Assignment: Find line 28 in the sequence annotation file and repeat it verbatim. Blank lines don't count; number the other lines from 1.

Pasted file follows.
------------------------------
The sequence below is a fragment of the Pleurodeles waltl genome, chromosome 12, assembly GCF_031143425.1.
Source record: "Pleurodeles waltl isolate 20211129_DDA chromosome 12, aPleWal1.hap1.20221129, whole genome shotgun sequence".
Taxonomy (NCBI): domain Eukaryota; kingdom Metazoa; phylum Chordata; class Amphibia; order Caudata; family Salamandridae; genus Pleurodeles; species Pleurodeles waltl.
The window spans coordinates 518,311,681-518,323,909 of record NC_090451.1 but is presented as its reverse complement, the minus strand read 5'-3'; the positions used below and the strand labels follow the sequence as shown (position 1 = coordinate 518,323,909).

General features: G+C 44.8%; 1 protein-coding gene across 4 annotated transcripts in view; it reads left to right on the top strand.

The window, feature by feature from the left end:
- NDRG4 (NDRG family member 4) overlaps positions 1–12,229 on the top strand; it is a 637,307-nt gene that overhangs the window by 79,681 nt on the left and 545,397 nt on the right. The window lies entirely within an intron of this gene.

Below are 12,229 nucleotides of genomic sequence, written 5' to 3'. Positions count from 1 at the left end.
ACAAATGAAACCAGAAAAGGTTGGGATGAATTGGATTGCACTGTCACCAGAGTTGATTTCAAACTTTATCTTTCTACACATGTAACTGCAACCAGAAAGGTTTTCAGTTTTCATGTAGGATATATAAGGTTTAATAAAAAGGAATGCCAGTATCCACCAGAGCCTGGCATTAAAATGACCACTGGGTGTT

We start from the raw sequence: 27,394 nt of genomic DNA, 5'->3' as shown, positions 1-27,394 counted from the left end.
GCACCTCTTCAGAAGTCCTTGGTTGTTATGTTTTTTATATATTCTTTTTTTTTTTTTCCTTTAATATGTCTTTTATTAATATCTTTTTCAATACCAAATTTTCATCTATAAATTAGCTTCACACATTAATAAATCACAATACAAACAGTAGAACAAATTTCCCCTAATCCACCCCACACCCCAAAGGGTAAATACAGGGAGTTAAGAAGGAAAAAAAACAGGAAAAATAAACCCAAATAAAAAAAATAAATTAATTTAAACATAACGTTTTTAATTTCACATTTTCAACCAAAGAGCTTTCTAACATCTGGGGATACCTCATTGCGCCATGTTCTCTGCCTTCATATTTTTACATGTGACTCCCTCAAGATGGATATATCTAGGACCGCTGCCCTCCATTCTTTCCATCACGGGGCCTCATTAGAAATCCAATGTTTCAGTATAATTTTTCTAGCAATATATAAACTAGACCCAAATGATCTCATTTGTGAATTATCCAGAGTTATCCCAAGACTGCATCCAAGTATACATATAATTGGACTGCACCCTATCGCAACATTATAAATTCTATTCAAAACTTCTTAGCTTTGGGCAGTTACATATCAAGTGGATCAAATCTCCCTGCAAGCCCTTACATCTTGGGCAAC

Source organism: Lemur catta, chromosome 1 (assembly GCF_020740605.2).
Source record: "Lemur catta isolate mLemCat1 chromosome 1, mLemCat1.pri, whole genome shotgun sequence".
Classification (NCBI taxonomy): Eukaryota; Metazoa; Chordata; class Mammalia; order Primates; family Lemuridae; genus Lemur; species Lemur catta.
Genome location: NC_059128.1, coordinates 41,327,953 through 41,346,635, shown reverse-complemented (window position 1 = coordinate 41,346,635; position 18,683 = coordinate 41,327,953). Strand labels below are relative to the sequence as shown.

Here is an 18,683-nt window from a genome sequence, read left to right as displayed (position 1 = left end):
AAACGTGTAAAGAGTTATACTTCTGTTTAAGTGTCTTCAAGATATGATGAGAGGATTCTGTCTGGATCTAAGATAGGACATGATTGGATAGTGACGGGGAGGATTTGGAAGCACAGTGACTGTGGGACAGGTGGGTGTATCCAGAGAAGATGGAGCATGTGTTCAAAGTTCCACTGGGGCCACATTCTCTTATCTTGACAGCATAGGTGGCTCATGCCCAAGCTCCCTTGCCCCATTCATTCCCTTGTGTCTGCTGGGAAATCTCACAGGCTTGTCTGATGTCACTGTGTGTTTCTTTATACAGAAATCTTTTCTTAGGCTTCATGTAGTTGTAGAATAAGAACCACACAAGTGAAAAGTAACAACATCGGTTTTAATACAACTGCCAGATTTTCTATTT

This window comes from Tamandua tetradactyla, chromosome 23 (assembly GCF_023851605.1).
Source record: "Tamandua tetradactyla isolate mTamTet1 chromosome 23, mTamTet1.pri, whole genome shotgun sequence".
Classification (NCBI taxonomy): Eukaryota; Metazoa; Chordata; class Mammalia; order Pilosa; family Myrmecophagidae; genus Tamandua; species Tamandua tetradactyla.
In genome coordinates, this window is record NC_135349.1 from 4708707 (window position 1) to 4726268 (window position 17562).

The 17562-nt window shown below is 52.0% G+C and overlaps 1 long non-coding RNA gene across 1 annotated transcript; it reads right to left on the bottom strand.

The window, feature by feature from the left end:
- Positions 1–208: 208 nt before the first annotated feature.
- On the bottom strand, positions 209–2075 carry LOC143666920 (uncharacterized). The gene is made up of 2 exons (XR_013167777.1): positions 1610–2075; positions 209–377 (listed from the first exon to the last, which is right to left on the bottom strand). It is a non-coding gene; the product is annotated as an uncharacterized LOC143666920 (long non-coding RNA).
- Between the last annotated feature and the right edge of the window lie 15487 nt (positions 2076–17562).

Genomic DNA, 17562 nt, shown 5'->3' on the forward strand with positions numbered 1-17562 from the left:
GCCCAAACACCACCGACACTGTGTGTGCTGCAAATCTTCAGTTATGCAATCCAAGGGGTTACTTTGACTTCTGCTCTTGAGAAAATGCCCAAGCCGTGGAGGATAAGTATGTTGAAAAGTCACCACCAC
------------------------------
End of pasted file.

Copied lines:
GCCCAAACACCACCGACACTGTGTGTGCTGCAAATCTTCAGTTATGCAATCCAAGGGGTTACTTTGACTTCTGCTCTTGAGAAAATGCCCAAGCCGTGGAGGATAAGTATGTTGAAAAGTCACCACCAC